With Proxure and sickLy attending the WESG offline finals with their respective countries, the Miami Flamingos will start playing together in January when they move into their house in Florida. The team’s starting five is:

Jonathan “JonY BoY” Muñoz
Guillermo “guishorro” Areco
Matias “tutehen” Canale
Cristian “Proxure” Rojas
Juanes “sickLy” Valencia

Eugenio “kam1kaze” Mongi (coach)

Source: HLTV.org

23 11, 2016

ECS S2 NA finalists decided

SK, Cloud9, OpTic, and Immortals have qualified for the $750,000 ECS Season 2 Finals.

The second season of ECS North America will feature one more match before it ends but the top four teams have already been determined.

SK finished the season in the first place with a 14-4 record and were followed by Cloud9 who had the same record as them.Immortals and OpTic grabbed the last two NA spots and qualified.


SK clinched the first spot in NA

The LAN finals will take place in Anaheim, California, USA from December 9-11. The contest will also feature four European teams.

Here is the current team list for ECS Season 2 Finals:

SK Cloud9 Immortals OpTic

The European finalists are yet to be decided as teams are still playing their matches.

Source: HLTV.org

22 11, 2016

NiP win IEM Oakland

NiP were crowned IEM Oakland champions after beating SK in three maps. After losing Train 4-16, the Ninjas were able to bring it back on Cache, 16-14, and then win the tournament with another 16-14 on Cobblestone.

The only way for NiP to be able to contest the first map, Train, would be to have a good showing on the CT side. With that in mind, the Swedes started off winning the pistol round in a great team effort. NiP instantly received a punch in the face NiP as SKtook the forcebuy with Epitacio “TACO” de Melo opening up the map for Fernando “fer” Alvarenga and Gabriel “FalleN” Toledo to each get a double. While NiP held on early, SK just kept relentlessly beating on the Swedes for an 11-4 half, after which SK were to switch over to the CT side, their strong side.

With two opening USP-S headshots by Marcelo “coldzera” David and a cheeky headshot from Lincoln “fnx” Lau on the popdog ladder, SKquickly got on the way to close out the map. NiP made their first eco scary, planting B and getting into a 2vs2, but the Brazilians were able to eliminate the Swedes and defuse the bomb. It didn’t take long for SK to close out the map, as they expectedly didn’t give up a single round for a 16-4.


SK didn’t even break a sweat on Train

The second map, Cache, was NiP’s to take, as the last time the Brazilians played it was months ago at DreamHack Masters Malmö, and it was an absolute disaster. With a fierce Nuke, though, the Brazilians were forced to leave Cache to the Ninjas. The Brazilian team started winning the pistol on the CT and an anti-eco to follow. That would be pretty much it, though, as NiP would then start steamrolling SK for a 7-3 scoreline after ten rounds of play. The Brazilian side made a last effort on the half to take two more rounds, but the Ninjas went into the CT half ahead by a hefty 10-5.

An impressive tap with the USP-S by Patrik “f0rest” Lindberg got instantly traded by TACO as SK took over the B site for a plant. The Swedes, though, swiftly retook the site for an even larger lead. Quickly, though, SK made a match out of it, with two nutty deagle headshots after running through the mid smoke by coldzera, winning the eco. The Brazilians then got five rounds to NiP’s three for a 13-11 scoreline and the Ninjas with a wobbly economy in great part thanks to coldzera’s clutching abilities. After making it 13-13, SK and NiP traded rounds for a tie on the 28th round. On the match point, Richard “Xizt” Landström pulled out the autosniper with which he got the opening and two last frags on B site to close out the map.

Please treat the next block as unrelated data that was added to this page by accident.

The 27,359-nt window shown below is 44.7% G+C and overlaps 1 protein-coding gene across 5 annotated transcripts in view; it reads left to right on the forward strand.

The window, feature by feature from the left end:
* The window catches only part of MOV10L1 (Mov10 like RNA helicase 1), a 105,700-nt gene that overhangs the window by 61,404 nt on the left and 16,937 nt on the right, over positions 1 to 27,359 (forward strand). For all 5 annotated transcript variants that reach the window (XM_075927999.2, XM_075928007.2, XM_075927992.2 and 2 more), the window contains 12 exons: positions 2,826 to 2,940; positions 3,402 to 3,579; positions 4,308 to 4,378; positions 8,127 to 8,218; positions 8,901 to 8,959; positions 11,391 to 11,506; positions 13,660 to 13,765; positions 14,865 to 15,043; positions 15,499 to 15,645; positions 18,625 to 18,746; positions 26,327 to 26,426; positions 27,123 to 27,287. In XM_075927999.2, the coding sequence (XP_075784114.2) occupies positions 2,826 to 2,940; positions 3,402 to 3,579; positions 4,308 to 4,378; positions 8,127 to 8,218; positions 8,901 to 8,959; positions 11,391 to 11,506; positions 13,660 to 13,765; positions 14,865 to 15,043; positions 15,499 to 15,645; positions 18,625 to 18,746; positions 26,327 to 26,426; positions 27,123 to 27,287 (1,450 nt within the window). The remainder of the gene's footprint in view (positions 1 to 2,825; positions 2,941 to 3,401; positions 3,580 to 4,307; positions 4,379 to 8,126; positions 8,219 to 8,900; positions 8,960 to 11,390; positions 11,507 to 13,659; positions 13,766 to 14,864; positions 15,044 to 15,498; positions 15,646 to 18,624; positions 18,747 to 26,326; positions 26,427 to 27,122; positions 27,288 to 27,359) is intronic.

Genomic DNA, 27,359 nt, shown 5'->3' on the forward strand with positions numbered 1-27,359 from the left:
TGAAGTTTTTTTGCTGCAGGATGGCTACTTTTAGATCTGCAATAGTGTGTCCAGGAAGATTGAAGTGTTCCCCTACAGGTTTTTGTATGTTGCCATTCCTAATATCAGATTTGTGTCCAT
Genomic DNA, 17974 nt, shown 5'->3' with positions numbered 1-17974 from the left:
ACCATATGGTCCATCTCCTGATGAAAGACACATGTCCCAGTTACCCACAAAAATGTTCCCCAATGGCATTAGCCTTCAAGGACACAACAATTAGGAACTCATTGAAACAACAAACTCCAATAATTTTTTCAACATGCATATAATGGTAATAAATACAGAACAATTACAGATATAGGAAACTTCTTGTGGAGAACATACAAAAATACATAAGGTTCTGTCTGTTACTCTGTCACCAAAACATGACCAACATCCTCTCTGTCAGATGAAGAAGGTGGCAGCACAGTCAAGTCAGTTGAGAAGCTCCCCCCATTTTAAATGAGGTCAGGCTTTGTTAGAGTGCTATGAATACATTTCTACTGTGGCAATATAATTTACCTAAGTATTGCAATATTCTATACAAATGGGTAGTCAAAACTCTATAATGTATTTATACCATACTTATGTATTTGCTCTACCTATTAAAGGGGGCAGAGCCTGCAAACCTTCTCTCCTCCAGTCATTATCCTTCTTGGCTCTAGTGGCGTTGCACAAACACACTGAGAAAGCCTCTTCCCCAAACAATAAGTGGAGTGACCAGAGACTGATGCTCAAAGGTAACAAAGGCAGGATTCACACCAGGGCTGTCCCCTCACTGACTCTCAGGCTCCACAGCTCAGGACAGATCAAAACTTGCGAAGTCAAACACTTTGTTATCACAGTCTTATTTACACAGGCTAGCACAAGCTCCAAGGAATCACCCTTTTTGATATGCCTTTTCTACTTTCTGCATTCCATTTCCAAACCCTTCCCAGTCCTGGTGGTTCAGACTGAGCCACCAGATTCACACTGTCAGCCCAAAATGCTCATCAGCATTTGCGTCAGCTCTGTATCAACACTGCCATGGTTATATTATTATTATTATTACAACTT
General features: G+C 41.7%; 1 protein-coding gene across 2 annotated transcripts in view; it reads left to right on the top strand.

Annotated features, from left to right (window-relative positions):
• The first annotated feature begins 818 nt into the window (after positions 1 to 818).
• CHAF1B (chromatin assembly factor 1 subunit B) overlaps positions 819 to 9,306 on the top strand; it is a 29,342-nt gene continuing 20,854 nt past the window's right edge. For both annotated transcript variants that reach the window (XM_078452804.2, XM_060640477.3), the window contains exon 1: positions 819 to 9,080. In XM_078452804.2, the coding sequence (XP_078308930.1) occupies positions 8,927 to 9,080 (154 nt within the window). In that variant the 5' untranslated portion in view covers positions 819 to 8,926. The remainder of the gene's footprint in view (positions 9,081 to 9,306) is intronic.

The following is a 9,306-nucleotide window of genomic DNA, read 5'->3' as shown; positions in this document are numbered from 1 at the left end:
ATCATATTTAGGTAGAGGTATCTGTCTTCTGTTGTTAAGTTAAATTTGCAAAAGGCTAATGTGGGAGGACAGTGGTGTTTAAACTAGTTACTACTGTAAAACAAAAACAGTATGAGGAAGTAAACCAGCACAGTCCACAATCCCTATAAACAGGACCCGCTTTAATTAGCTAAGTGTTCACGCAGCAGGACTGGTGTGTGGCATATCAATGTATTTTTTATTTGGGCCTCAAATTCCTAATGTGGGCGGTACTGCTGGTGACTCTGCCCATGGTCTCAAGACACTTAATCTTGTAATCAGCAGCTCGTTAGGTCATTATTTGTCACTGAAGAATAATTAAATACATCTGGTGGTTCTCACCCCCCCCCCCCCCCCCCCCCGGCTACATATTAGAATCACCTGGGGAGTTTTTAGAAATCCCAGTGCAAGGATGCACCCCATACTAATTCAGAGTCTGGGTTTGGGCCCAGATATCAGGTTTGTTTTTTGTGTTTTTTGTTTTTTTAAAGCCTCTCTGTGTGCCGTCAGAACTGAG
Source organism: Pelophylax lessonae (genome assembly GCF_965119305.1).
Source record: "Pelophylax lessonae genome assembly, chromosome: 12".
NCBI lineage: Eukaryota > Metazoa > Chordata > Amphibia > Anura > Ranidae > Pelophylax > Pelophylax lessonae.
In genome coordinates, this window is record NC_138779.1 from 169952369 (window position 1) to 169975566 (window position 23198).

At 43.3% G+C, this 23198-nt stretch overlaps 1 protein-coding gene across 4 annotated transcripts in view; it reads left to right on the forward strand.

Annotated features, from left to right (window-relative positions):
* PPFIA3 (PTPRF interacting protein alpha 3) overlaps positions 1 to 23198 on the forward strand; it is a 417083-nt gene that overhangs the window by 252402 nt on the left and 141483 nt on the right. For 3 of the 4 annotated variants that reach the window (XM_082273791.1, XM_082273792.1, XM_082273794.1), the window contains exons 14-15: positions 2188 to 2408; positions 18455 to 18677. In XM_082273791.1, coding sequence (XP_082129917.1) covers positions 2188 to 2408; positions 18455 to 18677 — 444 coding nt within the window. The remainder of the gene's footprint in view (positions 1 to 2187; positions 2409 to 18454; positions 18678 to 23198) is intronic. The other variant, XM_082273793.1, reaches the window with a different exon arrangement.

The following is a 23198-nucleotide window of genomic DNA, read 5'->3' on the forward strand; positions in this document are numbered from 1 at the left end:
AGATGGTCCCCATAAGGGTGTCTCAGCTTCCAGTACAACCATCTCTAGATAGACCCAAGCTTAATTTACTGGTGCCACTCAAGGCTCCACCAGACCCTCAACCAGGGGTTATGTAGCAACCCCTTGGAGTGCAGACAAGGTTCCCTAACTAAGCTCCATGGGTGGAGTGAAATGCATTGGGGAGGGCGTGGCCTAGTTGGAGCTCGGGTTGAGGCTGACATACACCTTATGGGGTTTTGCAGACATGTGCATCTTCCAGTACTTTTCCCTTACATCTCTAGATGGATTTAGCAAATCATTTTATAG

NiP were able to stop SK on their comeback run on Cache

The final map started with NiP on the terrorist rushing the B site, which they were able to get ahold of and eliminate the CTs with two opening frags by Adam “friberg” Friberg and three by Xizt. SKwon a big first gun round to keep the early game even and preventNiP from running away. The Swedes were able to trade the round, though, pushing SK on an eco.

Once they could buy, SK got their second round on the board, but were once again traded. NiP got a 6-2 lead and kept SK between a rock and a hard place as the Brazilian team struggled with money. The forcebuy worked, though, and a mix of pistols a rifle and a shotgun stopped an A push which the Swedish side had been abusing and got the Brazilian team back in the game. It wouldn’t last long, though, as NiP took double the amount of rounds as SK to close the half 10-5.


NiP raised the trophy after winning two thirty round maps

SK gaming made a game of it by taking the pistol round and following it up with the ecos,. NiP were able to get the first buy round buy were traded the following round, and were leading only by two, 11-9, going into an eco with a saved AWP. SK then found their groove racking up a 13-11 lead, but their hot streak was cut short by a triple with the SCAR-20 by Xizt.

With 14-12 on the board for the Brazilians, f0rest pulled a triple out of his bag of tricks defending mid to keep the Ninjas in contention. Not only in contention, the Ninjas were able to get a streak of their own going to get up to match point in the last round of regulation, which the Swedes took in a 16-14 victory to be crowned IEM Oakland champions.

IEM Oakland’s final standings:

1. NiP – $125,000
2. SK – $50,000
3-4. Astralis – $25,000
3-4. FaZe – $25,000
5-6. Immortals – $12,000
5-6. G2 – $12,000
7-8. Liquid – $5,000
7-8. Cloud9 – $5,000
9-10. Natus Vincere – $3,500
9-10. Heroic – $3,500
11-12. mousesports – $2,000
11-12. TyLoo – $2,000

Source: HLTV.org

18 11, 2016

Muffin Lightning replace EF at Minor

ELEAGUE has announced that Echo Fox has withdrawn from the Americas Minor and that they will be replaced by Muffin Lightning.

Following Echo Fox’s statement regarding their roster, which revealed that the organization has allowed it’s players to look for new opportunities, the team has also officially withdrawn from the upcoming ELEAGUE Americas Minor.